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Lee Robertson: Managers are dazed and confused on our investment futures

Lee Robertson

New year, new client conversations, new CPD requirements. With so much going on in the world, I dived headlong into a couple of the conferences on offer this month.

The pensions and financial planning content was as thought-provoking and interesting as ever. But the presentations made at a conference run by one of the larger, more successful asset management groups really got me thinking.

I had chosen my sessions around income from investments, as this is proving to be a real concern for some clients. So it was good to sit with quality fund managers from across a wide range of bond, property and equity income strategies.

However, the lasting impression I took from the day was less about the income issues and more about the fact that even these brightest of fund managers are feeling dazed and confused (incidentally, so was the economics speaker but nothing new there, I guess).

Presentation after presentation made reference to the massive concerns around Brexit, Trump, China, emerging markets, the dollar, sterling, bond yields and the upcoming European elections, as well as the issues associated with the rise of the disenchanted, disenfranchised populist voter.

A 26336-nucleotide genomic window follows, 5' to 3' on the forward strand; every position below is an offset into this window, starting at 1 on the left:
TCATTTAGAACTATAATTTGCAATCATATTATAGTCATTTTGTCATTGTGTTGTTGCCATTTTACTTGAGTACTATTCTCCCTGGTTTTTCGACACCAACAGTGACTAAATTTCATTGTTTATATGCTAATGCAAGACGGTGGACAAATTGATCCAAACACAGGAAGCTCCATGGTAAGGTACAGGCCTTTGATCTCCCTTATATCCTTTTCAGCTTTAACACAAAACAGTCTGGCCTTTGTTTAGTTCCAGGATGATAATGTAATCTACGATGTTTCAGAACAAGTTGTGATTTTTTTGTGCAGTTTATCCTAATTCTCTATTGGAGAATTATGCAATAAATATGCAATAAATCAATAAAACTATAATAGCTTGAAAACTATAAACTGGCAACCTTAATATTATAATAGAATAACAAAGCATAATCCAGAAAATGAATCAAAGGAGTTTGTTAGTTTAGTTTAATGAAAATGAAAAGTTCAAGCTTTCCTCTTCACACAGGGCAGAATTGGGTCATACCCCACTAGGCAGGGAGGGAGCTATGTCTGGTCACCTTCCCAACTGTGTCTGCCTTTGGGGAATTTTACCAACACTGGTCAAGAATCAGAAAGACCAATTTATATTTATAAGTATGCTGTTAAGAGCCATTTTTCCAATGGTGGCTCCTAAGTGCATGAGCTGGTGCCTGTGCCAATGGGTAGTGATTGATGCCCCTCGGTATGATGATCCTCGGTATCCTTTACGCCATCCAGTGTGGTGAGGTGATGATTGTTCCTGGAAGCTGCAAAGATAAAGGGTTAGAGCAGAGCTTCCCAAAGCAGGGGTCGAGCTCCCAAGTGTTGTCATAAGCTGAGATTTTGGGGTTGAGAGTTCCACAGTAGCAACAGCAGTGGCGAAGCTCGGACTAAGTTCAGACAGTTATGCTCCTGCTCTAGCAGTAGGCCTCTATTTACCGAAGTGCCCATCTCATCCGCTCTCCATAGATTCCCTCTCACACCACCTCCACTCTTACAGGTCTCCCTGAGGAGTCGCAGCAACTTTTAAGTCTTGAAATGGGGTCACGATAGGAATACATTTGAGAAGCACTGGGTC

Rarely have I seen a single investment house allow its managers to be just so candid about their lack of understanding of what might transpire in investment markets in the short term.

Some managers thought the “Trump effect” was real, while others argued it had already begun before, his election simply hastened it. Some thought it would continue for some time; others were far less certain about its potential for break-out momentum.

This went far beyond the usual “push-me, pull-you” that typically goes on between equity and bond managers. There was a real air of not being entirely sure what to do.

Would the pro-business rhetoric exhibited by Trump really be good for the US economy and jobs? Would US interest rate rises really be sustainable? Could Marine Le Pen gain the ground needed in the French elections to cause even more European turmoil? Which will be the next Italian bank to require money? What kind of Brexit is the UK heading for? Will the Scottish National Party manage to force a second referendum?

I could go on but you get the picture. After all, this is the sort of thing we are all being asked by clients. As financial planners we tend to play down the background noise and encourage our clients to stay the course; to stay invested. Keep calm and carry on.

However, if the brightest and the best in the investment world are so confused, perhaps we should be spending even more time than normal speaking to clients and helping them understand what is happening, what might happen and the potential consequences for their hard-earned capital.

On the top of the Gordian Knot that is UK pension planning the last thing we need is clients becoming even more dazed and confused.

Lee Robertson is chief executive of Investment Quorum

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